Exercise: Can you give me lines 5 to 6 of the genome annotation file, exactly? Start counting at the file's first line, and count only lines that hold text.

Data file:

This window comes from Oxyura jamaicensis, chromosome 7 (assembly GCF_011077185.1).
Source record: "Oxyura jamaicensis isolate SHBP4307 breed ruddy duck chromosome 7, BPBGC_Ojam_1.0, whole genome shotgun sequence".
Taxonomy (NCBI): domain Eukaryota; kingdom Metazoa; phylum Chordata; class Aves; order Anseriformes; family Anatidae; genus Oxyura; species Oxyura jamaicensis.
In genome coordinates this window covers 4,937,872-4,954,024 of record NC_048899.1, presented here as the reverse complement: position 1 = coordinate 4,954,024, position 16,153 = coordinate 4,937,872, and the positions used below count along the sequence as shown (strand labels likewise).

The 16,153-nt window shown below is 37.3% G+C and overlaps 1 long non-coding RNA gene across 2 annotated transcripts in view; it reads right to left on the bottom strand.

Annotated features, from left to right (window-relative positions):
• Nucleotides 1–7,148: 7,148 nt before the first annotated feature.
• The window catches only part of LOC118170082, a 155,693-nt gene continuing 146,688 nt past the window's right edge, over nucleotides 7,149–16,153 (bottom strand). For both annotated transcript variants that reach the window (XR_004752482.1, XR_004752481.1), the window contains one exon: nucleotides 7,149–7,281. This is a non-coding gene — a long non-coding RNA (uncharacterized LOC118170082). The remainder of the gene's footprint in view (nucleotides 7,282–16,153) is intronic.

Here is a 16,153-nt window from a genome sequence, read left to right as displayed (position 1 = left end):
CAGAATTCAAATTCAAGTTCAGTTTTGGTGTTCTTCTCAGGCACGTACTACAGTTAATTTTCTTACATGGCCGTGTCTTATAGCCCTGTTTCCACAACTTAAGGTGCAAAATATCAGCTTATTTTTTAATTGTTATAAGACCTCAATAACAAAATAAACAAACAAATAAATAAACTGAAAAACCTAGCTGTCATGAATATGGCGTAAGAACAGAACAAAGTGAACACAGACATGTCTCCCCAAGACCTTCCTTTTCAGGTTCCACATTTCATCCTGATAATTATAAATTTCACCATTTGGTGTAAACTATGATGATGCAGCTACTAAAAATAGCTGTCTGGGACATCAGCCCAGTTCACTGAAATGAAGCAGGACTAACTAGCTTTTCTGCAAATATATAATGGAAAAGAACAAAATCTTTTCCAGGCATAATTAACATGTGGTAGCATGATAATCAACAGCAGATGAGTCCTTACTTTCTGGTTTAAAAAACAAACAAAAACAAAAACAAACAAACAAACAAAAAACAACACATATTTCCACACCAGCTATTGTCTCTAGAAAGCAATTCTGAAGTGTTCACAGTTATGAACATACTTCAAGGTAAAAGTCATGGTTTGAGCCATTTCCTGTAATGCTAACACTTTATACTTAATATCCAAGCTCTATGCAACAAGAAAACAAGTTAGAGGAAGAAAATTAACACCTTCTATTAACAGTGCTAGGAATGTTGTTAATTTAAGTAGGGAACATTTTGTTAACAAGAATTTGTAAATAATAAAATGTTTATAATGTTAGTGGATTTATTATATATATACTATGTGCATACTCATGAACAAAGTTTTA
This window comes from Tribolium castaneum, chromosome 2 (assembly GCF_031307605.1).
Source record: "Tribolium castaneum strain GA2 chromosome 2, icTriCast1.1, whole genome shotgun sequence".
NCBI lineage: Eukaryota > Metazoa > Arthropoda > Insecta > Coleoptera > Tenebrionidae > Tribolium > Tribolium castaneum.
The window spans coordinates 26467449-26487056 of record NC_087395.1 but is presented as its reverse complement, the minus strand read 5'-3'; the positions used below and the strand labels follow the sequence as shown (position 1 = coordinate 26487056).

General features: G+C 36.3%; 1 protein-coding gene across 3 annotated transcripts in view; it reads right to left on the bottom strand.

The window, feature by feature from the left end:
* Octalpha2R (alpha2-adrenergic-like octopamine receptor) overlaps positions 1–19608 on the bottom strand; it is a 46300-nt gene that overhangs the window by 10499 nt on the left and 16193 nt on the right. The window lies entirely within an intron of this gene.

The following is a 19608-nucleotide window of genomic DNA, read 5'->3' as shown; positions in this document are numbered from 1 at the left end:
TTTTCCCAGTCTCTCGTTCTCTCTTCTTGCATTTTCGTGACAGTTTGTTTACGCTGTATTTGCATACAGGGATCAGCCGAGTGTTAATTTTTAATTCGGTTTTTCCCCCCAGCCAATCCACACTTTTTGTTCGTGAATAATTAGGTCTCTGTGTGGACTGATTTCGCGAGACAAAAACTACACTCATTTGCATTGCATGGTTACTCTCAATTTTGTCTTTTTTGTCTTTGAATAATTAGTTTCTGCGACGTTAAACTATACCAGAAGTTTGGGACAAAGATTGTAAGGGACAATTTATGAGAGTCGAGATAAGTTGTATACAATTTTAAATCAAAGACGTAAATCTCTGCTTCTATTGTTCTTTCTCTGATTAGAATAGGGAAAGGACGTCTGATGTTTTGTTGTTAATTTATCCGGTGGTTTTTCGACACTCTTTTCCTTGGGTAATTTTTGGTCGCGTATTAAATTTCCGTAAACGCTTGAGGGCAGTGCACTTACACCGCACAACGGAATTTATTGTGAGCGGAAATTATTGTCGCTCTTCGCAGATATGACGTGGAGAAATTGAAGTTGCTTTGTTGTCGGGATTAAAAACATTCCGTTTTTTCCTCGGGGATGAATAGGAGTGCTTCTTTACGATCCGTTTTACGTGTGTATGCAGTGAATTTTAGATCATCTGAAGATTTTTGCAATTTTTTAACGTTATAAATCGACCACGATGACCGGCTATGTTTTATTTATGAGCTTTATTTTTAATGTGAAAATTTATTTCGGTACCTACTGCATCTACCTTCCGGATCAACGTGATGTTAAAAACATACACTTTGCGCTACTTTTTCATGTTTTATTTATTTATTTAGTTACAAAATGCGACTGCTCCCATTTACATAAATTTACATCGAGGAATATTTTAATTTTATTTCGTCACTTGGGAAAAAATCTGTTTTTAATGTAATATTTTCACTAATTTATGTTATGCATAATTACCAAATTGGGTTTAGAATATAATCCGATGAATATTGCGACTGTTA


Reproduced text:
The 16,153-nt window shown below is 37.3% G+C and overlaps 1 long non-coding RNA gene across 2 annotated transcripts in view; it reads right to left on the bottom strand.

Annotated features, from left to right (window-relative positions):